It is universal, that sinking feeling in the pit of your stomach. You have just been thrown into the deep end of a new job with no training. You are literally left to simply do the job, to sink or swim.

Like the butt end of a bad joke, the horns of this particular managerial dilemma goes something like this: ‘if we train them, they will leave us for better jobs, but imagine if we don’t and they stay?

It is clear that untrained employees often feel lost and disconnected from their community of colleagues, and uncertain of their ability to do the job. Colleagues are often too busy to offer much guidance. When employees flounder and feel out of their depth, ultimately, productivity suffers. Yet unfortunately, some companies are still insecure about briefing and training employees, and worried that their investment will be lost when the employee moves on, perhaps to a competitor. They question whether they will grow and develop within the company or outgrow it?

According to The Japan Times, it is ‘wishful thinking’ to assume that ‘the market will take care of it’ and that workers will somehow develop their own ‘swimming stroke’, discovering how and where to acquire the required skills. Often, potential employees don’t know what skills will be needed, as they may be unfamiliar with established methodology and conventions, and unsure of the key objectives. On the other side, employers may only offer training within strict financial and time constraints, and on a ‘need-to-know’ basis. This is, in effect, a decision to under-invest in human resources.

Is Employee Training an Employer Benefit?

Collins dictionary defines training as ‘the process of learning the skills that are needed for a particular job or activity.’ Therefore, it should constitute a key objective for all organizations to help each individual become effective and productive, contribute to shared goals and feel confident in their work.

From a corporate perspective, training is also an opportunity to establish expectations, focus on successful performance and share best practices. This helps increase customer satisfaction and retention, and improves productivity.

From the employee’s perspective, it is an opportunity to network, improve understanding and expand their skillset. These are prerequisites for self-confidence and any justified sense of achievement. Training can be the path towards a promotion or increase prospects of a raise; new employees are given the opportunity to learn, and to feel happy in their work.

Become a Magnet for Talent

Training also plays a major role in attracting talent. For example, Google, one of the most sought-after employers globally, stresses the importance of learning and investing in its employees and their development. Many prospective employees now value the promise of training when looking for jobs, seeing new skills as an essential insurance that will help their personal survival. Job seekers are keen to acquire qualifications, but increasingly their exam certificates are less important to the employer than being made of ‘the right stuff’. Companies with a unique culture, approach and methodology are typically less-trusting of external training and qualifications, and more willing to provide their own training and orientation to new employees.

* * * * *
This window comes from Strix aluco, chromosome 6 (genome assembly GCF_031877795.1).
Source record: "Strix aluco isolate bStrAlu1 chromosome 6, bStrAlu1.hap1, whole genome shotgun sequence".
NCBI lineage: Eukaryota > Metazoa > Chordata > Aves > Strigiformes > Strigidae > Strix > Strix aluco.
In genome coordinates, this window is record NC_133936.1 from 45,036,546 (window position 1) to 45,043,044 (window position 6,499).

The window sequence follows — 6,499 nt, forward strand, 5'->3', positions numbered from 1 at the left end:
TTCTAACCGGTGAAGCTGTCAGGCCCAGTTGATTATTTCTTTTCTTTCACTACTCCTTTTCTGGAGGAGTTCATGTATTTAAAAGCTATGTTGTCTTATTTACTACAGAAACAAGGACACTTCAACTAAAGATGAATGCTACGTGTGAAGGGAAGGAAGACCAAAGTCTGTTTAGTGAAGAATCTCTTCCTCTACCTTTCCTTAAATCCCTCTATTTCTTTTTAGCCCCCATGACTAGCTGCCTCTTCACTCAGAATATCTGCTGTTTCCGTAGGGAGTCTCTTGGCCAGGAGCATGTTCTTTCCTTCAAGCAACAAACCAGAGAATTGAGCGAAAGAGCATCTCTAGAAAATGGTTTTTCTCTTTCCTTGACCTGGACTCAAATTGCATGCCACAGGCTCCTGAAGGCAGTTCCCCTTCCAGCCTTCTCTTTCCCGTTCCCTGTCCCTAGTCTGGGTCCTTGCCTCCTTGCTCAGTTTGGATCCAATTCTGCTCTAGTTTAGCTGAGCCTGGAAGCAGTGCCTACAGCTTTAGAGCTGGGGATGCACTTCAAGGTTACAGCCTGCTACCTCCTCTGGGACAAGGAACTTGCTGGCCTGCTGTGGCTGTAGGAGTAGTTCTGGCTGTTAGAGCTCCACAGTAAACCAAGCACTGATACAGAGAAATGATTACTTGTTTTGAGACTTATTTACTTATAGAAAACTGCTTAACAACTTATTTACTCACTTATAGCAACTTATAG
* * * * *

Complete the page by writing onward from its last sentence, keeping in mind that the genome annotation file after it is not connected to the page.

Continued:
In recognition of this, in June 2020, Microsoft announced a new initiative aimed at bringing digital skills to 25 million people worldwide by the end of the year, saying: ‘one of the key steps needed to foster a safe and successful economic recovery is wider teaching of the digital skills needed to fill new jobs.’ One of the main points of this initiative is that it will be targeted at those who find it hardest to get a job: people with lower incomes, women and minorities. It will supply free access to education and job-seeking tools and hope to make students part of a professional community in which they will more quickly feel more confident and welcome.

As working from home becomes increasingly common, it is important to realize that it also effectively reduces the opportunity to observe and learn from colleagues. It can remove the unobtrusive monitoring, friendly encouragement and practical support that every new swimmer needs. Training regimes may need to be reviewed in the light of these changes.

Fear of losing trained workers leads to a self-fulfilling prophecy. Research shows that good training plays a key role in employee satisfaction and improves retention. In fact, job seekers lay more emphasis on the potential for training than on financial rewards or corporate kudos.

An employee who is enabled to do well, will. An employee who feels invested in, will invest themselves in the company.

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The Habtic Standard Editorial Team

The Habtic Standard Editorial Team occasionally dabbles in writing articles that go through the same pre-publication review process as all other articles. The team has a combined editorial experience of over 30 years.


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